Rising water from the Yamuna river on Wednesday reached the outer boundary walls of the iconic Taj Mahal and submerged one of its adjacent gardens after record monsoon rains swelled rivers across northern India over the last three weeks.
The flooding at the 17th-century white marble monument in Agra city came as heavy floods had killed at least 100 people in parts of north India, swept away houses and bridges and resulted in deadly landslides.
On Wednesday, the red sandstone boundary walls of the Taj Mahal were surrounded by brown, muddy water, even as a flock of tourists thronged the historical monument left untouched by the river. Water from the overflowing Yamuna, however, flooded some low-lying houses near the monument, prompting officials to move residents to safer places.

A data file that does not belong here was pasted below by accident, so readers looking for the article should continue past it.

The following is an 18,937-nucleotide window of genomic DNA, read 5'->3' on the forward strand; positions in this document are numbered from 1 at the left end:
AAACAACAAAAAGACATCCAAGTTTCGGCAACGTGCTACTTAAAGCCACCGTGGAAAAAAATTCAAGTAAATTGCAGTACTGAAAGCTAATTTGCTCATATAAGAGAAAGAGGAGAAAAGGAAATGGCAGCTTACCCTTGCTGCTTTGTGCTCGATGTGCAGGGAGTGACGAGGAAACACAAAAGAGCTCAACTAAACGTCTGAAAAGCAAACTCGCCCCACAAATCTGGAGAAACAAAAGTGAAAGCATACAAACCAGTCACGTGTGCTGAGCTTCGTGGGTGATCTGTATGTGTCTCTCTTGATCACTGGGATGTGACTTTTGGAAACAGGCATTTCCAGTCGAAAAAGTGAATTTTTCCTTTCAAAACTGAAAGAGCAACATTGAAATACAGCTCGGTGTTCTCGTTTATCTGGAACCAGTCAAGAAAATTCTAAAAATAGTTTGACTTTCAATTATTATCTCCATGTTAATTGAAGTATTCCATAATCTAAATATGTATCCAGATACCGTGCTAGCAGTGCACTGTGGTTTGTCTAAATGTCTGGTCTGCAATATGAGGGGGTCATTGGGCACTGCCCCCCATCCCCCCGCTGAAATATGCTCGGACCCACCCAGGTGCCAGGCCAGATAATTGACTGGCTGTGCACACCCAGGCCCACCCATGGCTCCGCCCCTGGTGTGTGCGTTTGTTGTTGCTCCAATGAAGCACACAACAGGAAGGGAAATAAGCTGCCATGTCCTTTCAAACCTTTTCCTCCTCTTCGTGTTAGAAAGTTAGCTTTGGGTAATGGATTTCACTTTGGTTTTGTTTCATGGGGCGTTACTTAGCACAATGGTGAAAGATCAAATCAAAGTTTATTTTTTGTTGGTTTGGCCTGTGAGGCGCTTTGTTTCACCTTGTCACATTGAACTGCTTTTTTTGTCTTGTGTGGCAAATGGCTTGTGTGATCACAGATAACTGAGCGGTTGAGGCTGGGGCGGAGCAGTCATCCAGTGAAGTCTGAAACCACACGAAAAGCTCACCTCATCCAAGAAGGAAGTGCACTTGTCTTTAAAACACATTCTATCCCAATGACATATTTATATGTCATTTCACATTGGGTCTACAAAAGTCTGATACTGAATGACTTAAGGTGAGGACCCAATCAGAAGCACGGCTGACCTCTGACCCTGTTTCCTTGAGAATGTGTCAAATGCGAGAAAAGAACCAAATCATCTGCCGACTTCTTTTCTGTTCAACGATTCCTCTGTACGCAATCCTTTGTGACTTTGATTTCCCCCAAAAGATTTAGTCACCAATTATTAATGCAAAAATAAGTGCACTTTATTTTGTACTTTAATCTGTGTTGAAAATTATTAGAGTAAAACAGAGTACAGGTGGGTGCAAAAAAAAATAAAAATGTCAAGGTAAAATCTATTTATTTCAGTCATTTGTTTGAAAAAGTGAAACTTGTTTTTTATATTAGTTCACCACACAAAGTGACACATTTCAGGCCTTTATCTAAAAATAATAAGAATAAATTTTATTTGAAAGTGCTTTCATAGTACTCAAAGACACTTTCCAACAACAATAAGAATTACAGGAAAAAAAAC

Local residents and officials said the river last touched the boundary walls of the monument in 2010.
In 1978 the flood water seeped into the monument’s basement, but a recurrence of that event is unlikely this time, officials said.
A spokesperson of the Archaeological Survey of India, which manages the Taj Mahal, said the increased water levels pose no threat to the iconic monument.
There is no threat
Prince Vajpayee, conservation assistant at the Taj Mahal, told the Press Trust of India news agency that the monument is built on a raised structure and the flood water did not pose any threat to it at the moment.
The famed Taj Mahal, often called a monument to love, was built by Mughal Emperor Shah Jahan on the southern banks of the Yamuna river in memory of his favorite wife, Mumtaz. The complex houses both their graves, a mosque, and several graves of other Mughal royalty.
The monument, acclaimed for its delicate latticework, is India’s biggest tourist draw, attracting millions of visitors every year.